Stanzas 25-29 were originally published in Leigh Hunt's Indicator article on coaches. Earl A. Aldrich sees a parody of Beattie's The Minstrel in stanzas 39 and 77, "James Beattie's Minstrel" (1927) 483-84. One might compare, in Spenserians, the political burlesque in Samuel Croxall's Original Canto of Spencer (1713) which satirizes Queen Anne and the Harley administration, and in ottava rima, John Moultrie's La Belle Tryamour, a Metrical Romance (1823).
In midmost Ind, beside Hydaspes cool,
There stood, or hover'd, tremulous in the air,
A faery city, 'neath the potent rule
Of Emperor Elfinan; fam'd ev'rywhere
For love of mortal women, maidens fair,
Whose lips were solid, whose soft hands were made
Of a fit mould and beauty, ripe and rare,
To pamper his slight wooing, warm yet staid:
He lov'd girls smooth as shades, but hated a mere shade.
This was a crime forbidden by the law;
And all the priesthood of his city wept,
For ruin and dismay they well foresaw,
If impious prince no bound or limit kept,
And faery Zendervester overstept;
They wept, he sin'd, and still he would sin on,
They dreamt of sin, and he sinn'd while they slept;
In vain the pulpit thunder'd at the throne,
Caricature was vain, and vain the tart lampoon.
Which seeing, his high court of parliament
Laid a remonstrance at his Highness' feet,
Praying his royal senses to content
Themselves with what in faery land was sweet,
Befitting best that shade with shade should meet:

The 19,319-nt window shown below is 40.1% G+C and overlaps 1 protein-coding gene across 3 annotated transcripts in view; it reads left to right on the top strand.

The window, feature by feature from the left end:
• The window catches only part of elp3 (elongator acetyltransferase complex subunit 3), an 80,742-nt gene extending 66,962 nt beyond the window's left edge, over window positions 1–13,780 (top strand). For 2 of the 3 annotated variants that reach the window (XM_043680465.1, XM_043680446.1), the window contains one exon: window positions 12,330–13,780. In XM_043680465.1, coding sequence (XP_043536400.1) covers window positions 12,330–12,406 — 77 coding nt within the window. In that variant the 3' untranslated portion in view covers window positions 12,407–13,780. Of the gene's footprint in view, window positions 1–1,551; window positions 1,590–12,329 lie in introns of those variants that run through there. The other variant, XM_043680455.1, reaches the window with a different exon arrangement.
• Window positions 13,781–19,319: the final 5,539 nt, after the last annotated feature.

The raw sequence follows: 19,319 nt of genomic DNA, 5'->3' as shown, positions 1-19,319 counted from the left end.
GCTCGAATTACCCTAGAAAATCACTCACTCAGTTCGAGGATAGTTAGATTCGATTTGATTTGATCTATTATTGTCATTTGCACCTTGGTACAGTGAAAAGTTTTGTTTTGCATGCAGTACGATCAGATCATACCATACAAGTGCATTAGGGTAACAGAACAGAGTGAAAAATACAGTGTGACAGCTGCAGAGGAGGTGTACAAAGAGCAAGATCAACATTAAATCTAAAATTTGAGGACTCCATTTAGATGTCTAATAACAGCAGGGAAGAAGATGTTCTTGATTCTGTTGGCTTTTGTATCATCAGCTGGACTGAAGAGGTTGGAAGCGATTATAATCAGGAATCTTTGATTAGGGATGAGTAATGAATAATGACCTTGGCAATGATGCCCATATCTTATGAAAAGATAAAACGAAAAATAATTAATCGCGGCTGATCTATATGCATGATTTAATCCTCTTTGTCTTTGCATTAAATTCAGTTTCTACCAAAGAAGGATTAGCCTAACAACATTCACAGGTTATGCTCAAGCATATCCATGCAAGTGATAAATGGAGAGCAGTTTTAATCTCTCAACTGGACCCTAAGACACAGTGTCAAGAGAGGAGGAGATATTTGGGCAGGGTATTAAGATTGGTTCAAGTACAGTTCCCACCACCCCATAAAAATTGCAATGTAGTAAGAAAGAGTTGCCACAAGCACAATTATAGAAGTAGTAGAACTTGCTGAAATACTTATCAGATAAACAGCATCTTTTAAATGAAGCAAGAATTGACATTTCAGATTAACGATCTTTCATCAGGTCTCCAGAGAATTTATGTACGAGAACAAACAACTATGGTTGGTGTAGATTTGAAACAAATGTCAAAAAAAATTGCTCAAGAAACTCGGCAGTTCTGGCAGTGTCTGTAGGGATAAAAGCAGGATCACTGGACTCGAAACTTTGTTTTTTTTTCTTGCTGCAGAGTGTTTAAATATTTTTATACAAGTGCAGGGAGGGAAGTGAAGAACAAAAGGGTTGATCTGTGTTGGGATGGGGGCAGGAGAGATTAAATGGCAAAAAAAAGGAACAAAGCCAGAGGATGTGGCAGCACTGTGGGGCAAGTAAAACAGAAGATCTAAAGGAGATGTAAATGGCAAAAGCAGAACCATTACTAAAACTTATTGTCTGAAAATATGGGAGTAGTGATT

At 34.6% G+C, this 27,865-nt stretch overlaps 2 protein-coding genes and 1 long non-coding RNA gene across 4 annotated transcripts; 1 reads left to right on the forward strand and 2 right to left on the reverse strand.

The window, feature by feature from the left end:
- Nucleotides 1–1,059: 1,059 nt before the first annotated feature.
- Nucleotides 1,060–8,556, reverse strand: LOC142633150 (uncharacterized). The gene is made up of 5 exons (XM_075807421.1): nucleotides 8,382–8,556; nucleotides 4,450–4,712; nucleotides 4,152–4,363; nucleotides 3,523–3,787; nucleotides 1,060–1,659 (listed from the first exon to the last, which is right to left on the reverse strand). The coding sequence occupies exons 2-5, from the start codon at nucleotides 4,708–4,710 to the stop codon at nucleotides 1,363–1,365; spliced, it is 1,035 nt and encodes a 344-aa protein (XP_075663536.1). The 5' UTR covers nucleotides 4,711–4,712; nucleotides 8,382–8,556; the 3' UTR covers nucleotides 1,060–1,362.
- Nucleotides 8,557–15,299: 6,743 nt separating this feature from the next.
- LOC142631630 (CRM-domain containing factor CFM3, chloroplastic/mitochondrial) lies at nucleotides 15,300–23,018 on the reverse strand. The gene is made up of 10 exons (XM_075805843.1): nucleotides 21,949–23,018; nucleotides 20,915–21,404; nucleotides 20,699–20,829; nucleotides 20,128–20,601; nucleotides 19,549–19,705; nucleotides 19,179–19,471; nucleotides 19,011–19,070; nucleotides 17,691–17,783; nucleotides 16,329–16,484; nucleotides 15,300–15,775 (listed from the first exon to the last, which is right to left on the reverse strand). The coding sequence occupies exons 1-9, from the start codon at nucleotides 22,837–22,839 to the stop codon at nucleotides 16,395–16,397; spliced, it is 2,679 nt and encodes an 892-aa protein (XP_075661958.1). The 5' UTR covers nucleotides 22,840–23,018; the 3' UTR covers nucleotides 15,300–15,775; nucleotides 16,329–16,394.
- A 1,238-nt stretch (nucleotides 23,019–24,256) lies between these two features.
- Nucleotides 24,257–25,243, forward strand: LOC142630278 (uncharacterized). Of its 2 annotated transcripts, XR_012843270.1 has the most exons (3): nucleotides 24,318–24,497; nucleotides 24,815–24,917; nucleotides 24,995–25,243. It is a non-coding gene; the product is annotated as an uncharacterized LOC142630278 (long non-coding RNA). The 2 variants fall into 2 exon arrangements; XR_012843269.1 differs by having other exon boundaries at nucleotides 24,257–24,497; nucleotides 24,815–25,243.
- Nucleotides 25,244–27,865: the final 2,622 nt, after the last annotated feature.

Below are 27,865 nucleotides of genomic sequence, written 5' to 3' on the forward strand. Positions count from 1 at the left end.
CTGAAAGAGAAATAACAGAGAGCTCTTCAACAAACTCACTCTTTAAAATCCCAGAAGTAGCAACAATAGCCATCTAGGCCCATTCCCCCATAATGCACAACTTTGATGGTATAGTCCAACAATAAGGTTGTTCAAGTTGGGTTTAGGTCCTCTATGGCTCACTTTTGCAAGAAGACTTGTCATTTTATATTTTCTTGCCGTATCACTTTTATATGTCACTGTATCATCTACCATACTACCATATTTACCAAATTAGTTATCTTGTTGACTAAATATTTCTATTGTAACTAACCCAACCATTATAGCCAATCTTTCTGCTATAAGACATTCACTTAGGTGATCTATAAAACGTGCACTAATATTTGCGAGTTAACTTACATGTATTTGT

Whereat, to calm their fears, he promis'd soon
From mortal tempters all to make retreat,—
Aye, even on the first of the new moon,
An immaterial wife to espouse as heaven's boon.
Meantime he sent a fluttering embassy
To Pigmio, of Imaus sovereign,
To half beg, and half demand, respectfully,
The hand of his fair daughter Bellanaine;
An audience had, and speeching done, they gain
Their point, and bring the weeping bride away;
Whom, with but one attendant, safely lain
Upon their wings, they bore in bright array,
While little harps were touch'd by many a lyric fay.
As in old pictures tender cherubim
A child's soul thro' the sapphired canvas bear,
So, thro' a real heaven, on they swim
With the sweet princess on her plumag'd lair,
Speed giving to the winds her lustrous hair;
And so she journey'd, sleeping or awake,
Save when, for healthful exercise and air,
She chose to "promener a l'aile," or take
A pigeon's somerset, for sport or change's sake.
"Dear Princess, do not whisper me so loud,"
Quoth Corallina, nurse and confidant,
"Do not you see there, lurking in a cloud,